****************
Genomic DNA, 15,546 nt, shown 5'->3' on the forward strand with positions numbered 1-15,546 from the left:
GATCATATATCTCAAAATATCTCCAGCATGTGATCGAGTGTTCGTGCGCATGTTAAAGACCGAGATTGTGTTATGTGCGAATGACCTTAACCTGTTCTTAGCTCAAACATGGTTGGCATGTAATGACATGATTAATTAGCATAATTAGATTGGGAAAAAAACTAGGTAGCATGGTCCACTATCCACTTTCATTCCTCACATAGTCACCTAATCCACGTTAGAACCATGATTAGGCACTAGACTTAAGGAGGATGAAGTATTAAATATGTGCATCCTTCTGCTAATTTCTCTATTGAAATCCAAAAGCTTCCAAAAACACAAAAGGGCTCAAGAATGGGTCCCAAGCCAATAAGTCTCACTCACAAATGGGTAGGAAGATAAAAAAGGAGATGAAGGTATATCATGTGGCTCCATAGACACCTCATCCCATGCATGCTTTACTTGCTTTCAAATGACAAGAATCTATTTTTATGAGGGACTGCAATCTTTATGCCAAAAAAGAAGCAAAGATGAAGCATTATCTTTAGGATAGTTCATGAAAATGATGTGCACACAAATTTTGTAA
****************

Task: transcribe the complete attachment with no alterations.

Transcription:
Genomic DNA, 15,546 nt, shown 5'->3' on the forward strand with positions numbered 1-15,546 from the left:
GATCATATATCTCAAAATATCTCCAGCATGTGATCGAGTGTTCGTGCGCATGTTAAAGACCGAGATTGTGTTATGTGCGAATGACCTTAACCTGTTCTTAGCTCAAACATGGTTGGCATGTAATGACATGATTAATTAGCATAATTAGATTGGGAAAAAAACTAGGTAGCATGGTCCACTATCCACTTTCATTCCTCACATAGTCACCTAATCCACGTTAGAACCATGATTAGGCACTAGACTTAAGGAGGATGAAGTATTAAATATGTGCATCCTTCTGCTAATTTCTCTATTGAAATCCAAAAGCTTCCAAAAACACAAAAGGGCTCAAGAATGGGTCCCAAGCCAATAAGTCTCACTCACAAATGGGTAGGAAGATAAAAAAGGAGATGAAGGTATATCATGTGGCTCCATAGACACCTCATCCCATGCATGCTTTACTTGCTTTCAAATGACAAGAATCTATTTTTATGAGGGACTGCAATCTTTATGCCAAAAAAGAAGCAAAGATGAAGCATTATCTTTAGGATAGTTCATGAAAATGATGTGCACACAAATTTTGTAA